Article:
While news organizations have called the 2020 presidential election for Joe Biden, we still haven’t seen a concession speech from President Donald Trump.

Some of the claims the president made about the election during a White House address on Nov. 5 had TV networks either cutting away from his remarks, according to The Associated Press, or making comments or showing text on screen noting that President Trump was making the claims without evidence.

Social media has also taken action. Last month, Facebook took down one of President Trump’s posts that claimed the seasonal flu is more deadly than the coronavirus, CNBC reported. Twitter hid the same message behind a label saying the information was misleading and made it impossible to share.

But Twitter has done more than simply block posts from the president. It has also blocked his entire campaign account on occasion. In August, Twitter told The Verge the campaign account @TeamTrump would not be allowed to tweet until it removed a post wherein President Trump falsely claimed that children are “almost immune” to COVID-19.

Last month, Twitter locked down Trump’s account again after he shared the email address of a New York Post columnist. The social network told Business Insider the tweet violated its policy that bans posting “other people’s private information without their express authorization and permission.”

Turns out, a lot of conservatives don’t like their social media censoring what people can post.

Who gets to decide who is a conservative?
Facebook, bias and the battle over conservative and liberal content on social media

Morning Consult survey found 60% of Republican voters believed social media companies prevent the spread of conservative content. And on Tuesday in a Senate Judiciary Committee hearing, Utah Sen. Mike Lee said Facebook and Twitter has been biased against conservatives and Republicans during the 2020 election.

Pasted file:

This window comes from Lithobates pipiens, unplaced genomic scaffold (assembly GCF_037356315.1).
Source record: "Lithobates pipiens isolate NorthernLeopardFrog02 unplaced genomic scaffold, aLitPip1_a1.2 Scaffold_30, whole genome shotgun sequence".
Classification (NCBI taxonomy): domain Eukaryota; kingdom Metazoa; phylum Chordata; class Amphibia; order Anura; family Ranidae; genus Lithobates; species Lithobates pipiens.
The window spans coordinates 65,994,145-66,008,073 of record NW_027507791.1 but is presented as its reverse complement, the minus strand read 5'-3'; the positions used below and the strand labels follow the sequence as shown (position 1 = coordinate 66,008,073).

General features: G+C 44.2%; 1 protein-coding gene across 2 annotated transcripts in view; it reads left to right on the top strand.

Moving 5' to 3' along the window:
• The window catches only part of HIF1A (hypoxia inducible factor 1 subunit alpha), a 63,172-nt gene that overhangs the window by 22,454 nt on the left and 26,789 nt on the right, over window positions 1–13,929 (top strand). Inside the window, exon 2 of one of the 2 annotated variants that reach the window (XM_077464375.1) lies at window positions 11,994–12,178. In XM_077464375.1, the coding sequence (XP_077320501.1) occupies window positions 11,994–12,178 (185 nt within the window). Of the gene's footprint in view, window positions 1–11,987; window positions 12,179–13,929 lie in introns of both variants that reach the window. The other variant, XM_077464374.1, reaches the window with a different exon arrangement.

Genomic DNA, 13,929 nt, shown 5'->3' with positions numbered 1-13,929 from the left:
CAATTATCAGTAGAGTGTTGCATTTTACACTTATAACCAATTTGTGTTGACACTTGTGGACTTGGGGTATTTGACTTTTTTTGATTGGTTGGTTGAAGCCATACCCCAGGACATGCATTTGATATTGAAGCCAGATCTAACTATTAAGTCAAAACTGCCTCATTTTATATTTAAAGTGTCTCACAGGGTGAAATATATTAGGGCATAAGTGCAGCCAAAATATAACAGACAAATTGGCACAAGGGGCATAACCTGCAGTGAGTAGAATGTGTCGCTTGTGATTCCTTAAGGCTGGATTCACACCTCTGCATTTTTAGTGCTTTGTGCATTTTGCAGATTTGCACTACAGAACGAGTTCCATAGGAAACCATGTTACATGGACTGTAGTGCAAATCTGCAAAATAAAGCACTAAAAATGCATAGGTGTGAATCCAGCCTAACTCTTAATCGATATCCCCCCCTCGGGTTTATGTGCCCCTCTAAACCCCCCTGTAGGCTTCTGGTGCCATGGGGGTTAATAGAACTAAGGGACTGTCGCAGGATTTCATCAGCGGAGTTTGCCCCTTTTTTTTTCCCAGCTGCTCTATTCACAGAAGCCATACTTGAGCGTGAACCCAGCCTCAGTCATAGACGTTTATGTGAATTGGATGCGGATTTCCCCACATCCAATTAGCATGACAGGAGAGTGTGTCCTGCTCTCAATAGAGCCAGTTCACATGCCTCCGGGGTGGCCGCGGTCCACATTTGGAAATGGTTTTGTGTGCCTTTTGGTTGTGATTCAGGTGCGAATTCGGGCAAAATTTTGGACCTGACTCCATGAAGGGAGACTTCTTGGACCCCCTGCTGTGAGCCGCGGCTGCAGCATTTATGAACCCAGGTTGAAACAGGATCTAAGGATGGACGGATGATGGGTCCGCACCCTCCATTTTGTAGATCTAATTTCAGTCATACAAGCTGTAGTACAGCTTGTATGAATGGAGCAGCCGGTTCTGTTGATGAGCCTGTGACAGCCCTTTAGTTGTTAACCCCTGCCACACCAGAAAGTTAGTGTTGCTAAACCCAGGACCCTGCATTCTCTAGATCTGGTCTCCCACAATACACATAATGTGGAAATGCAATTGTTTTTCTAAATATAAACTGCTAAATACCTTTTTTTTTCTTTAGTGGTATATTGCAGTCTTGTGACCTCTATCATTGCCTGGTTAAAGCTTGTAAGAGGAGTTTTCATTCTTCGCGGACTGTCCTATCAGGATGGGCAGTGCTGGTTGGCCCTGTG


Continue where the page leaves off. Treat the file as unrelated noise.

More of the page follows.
Mind you, analysis from PoliticoMedia Matters and others challenge that narrative. But a quick look at my social media feeds in the last few weeks is evidence that hardcore conservatives are heading elsewhere, convinced the major social networks are biased.

Several people I follow on Instagram and Facebook started posting a red ‘P’ icon with an invitation to join them on a new social media network. 

Parler encourages users to speak freely “without fear of being ‘deplatformed’ for your views.” The Nevada-based company is two years old and its app store downloads are skyrocketing. Cnet reported that from Nov. 3 to Nov. 9, Parler was downloaded more than 2 million times in the U.S., with NPR reporting that the platform has hit 10 million members.

The app works like Twitter, with social feeds and users posting content with a 1,000-character limit. You can follow people and then comment on their posts, “echo” them to share and “vote” them up if you like the what you see. 

I found a lot of verified accounts for Fox News hosts, Republican Sen. Ted Cruz and one for the Trump campaign, but oddly no verified account for the president himself. He has nearly 90 million followers on Twitter and has been tweeting over 800 times per month, according to Statista.

But while Parler says it believes people are entitled to freedom of expression, it doesn’t mean you can post whatever you want, either. The company’s Community Guidelines say removing content or members’ accounts will be kept to a minimum but relies on its users to report any violations. Reportable offenses include pornography, threats of violence and illegal activities, among other things. Parler does not utilize fact-checkers or label content as misleading or false.

Parler CEO John Matze recently told news outlet Cheddar, “We believe in people and their ability to solve these things on their own.”

Parler will resonate with those who don’t appreciate the fact-checking that Facebook, Instagram and Twitter are providing. But for now, understand that left-leaning voices and opinions are few and far between on the app. You may be jumping from a social network you believe to be too censored into a conservative echo chamber.